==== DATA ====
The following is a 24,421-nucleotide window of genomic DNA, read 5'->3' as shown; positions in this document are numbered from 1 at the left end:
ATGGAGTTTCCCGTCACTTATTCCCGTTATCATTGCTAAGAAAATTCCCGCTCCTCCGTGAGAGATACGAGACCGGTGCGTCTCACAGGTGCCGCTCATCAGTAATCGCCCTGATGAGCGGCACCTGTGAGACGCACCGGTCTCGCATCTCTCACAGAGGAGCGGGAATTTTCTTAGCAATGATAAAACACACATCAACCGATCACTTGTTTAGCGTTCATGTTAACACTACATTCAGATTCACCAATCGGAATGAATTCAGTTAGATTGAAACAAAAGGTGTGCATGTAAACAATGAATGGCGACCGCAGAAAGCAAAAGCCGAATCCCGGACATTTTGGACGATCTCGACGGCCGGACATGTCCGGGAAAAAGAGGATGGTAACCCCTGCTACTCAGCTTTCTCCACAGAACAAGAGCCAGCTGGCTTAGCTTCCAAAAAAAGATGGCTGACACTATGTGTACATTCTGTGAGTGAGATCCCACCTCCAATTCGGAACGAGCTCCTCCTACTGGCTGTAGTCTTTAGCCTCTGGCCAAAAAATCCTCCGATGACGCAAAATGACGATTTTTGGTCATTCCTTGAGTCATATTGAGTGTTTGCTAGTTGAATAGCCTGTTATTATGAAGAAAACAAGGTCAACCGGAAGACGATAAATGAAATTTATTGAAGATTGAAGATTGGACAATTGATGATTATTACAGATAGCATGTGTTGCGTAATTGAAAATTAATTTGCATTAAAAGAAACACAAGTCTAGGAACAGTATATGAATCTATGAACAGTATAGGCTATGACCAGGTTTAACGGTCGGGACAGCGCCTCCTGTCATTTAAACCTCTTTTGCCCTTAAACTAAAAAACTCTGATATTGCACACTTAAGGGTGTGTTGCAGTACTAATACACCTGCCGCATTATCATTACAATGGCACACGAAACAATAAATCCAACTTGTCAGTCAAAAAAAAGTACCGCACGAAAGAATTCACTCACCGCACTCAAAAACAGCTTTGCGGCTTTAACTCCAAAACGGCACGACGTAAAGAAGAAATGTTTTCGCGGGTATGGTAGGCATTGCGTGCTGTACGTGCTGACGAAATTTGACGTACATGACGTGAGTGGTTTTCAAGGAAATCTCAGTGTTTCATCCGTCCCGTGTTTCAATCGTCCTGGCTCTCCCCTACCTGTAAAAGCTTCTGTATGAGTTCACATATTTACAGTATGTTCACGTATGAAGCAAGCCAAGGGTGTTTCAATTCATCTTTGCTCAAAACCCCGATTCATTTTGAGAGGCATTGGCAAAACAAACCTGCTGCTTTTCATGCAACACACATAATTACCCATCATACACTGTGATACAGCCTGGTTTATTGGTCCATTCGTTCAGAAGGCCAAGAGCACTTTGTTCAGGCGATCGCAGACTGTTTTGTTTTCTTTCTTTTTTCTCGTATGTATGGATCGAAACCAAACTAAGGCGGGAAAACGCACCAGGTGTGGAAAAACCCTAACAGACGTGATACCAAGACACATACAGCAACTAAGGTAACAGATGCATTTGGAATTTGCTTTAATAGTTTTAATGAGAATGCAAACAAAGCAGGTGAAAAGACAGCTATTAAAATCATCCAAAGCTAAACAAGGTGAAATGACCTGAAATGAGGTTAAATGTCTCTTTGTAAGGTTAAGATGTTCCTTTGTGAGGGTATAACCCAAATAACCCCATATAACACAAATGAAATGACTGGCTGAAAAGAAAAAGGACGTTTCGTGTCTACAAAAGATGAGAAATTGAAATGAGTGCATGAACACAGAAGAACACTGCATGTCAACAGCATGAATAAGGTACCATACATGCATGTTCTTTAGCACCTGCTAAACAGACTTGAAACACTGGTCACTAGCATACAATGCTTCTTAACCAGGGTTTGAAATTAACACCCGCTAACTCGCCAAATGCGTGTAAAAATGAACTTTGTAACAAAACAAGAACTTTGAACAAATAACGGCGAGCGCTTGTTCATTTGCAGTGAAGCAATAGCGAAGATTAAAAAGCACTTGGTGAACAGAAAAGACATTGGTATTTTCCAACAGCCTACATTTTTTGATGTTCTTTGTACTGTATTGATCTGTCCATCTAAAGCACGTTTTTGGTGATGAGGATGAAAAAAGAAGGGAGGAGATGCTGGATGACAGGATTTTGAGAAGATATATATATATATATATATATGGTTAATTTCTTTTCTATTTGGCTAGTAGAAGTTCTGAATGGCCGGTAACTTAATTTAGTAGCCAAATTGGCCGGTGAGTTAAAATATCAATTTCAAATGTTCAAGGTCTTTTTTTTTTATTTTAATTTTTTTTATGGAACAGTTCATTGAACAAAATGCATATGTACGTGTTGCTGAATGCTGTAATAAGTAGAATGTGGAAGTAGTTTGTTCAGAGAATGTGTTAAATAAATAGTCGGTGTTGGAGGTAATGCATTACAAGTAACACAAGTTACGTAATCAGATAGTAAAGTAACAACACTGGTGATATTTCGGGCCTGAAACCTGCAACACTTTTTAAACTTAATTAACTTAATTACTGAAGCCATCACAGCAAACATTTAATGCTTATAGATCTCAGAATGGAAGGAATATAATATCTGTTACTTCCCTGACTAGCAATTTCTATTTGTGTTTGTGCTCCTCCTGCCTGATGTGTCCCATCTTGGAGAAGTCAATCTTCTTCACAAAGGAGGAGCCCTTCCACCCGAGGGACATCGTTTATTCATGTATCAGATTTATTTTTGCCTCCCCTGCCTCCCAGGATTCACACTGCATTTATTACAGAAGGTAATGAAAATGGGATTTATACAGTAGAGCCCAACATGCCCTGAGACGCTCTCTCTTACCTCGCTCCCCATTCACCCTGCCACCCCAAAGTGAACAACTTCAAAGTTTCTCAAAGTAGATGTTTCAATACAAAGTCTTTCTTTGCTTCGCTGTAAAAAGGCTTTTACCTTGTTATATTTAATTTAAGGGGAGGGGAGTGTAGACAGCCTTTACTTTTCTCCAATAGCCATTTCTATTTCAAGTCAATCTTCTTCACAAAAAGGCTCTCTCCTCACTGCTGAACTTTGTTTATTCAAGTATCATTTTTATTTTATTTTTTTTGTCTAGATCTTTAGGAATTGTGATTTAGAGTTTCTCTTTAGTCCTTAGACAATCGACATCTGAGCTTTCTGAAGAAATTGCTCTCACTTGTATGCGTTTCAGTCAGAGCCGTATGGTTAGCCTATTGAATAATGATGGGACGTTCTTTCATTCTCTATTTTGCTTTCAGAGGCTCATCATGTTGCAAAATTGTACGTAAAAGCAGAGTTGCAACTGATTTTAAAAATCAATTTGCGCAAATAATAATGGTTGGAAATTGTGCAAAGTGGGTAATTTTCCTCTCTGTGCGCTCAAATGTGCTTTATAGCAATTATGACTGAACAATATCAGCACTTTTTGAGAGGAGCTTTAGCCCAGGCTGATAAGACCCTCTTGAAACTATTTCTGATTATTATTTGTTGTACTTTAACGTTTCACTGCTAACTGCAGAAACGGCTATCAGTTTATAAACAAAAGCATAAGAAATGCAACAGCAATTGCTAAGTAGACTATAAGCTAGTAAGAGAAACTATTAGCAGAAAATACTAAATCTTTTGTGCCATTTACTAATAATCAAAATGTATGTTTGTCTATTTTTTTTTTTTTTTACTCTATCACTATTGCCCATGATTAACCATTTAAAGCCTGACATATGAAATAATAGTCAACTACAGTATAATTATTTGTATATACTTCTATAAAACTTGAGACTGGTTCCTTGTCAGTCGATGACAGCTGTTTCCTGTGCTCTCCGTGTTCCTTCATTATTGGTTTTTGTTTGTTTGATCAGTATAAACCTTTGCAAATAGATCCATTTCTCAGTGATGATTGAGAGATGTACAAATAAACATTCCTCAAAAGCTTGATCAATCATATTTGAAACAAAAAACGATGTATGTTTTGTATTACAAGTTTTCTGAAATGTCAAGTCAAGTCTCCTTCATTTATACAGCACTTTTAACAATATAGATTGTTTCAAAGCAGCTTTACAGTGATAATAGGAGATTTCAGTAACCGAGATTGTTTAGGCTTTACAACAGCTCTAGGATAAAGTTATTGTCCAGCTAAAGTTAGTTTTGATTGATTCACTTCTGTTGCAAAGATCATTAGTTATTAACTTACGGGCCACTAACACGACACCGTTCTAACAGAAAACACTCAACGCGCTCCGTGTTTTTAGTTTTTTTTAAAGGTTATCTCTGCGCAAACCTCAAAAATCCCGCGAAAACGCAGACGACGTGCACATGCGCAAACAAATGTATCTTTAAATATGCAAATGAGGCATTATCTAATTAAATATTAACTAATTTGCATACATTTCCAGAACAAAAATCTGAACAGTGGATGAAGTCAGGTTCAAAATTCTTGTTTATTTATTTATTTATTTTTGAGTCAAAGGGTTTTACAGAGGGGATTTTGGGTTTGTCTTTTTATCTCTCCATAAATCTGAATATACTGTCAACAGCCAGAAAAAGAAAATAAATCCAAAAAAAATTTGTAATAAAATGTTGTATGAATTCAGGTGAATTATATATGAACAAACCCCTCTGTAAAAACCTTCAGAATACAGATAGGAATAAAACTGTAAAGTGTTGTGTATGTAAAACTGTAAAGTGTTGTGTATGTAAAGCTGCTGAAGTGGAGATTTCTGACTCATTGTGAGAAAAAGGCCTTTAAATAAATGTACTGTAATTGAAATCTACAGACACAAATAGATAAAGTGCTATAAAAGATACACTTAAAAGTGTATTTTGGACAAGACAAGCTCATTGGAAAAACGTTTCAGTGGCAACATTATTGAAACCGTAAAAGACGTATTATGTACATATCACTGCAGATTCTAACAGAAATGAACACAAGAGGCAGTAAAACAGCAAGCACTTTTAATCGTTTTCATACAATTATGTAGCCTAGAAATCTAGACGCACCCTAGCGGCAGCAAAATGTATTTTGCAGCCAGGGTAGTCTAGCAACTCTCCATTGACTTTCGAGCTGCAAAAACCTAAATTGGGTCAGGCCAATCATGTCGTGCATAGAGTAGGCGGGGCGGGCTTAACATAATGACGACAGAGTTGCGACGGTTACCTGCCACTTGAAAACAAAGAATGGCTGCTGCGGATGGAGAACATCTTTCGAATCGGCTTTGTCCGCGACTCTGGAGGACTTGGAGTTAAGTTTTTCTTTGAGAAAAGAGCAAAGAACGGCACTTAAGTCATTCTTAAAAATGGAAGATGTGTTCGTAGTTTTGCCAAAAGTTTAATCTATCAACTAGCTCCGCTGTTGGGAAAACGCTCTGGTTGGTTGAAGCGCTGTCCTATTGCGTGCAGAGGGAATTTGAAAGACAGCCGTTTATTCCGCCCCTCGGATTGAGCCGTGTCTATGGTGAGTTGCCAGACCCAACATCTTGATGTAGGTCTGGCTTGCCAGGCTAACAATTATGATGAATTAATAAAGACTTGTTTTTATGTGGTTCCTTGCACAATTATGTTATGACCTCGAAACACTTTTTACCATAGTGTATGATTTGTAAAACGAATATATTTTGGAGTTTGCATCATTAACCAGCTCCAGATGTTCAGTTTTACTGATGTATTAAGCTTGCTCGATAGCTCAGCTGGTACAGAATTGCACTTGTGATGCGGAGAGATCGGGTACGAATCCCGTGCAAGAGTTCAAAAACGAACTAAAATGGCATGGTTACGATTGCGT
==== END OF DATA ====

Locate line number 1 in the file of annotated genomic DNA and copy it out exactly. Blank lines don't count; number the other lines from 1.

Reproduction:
The following is a 24,421-nucleotide window of genomic DNA, read 5'->3' as shown; positions in this document are numbered from 1 at the left end: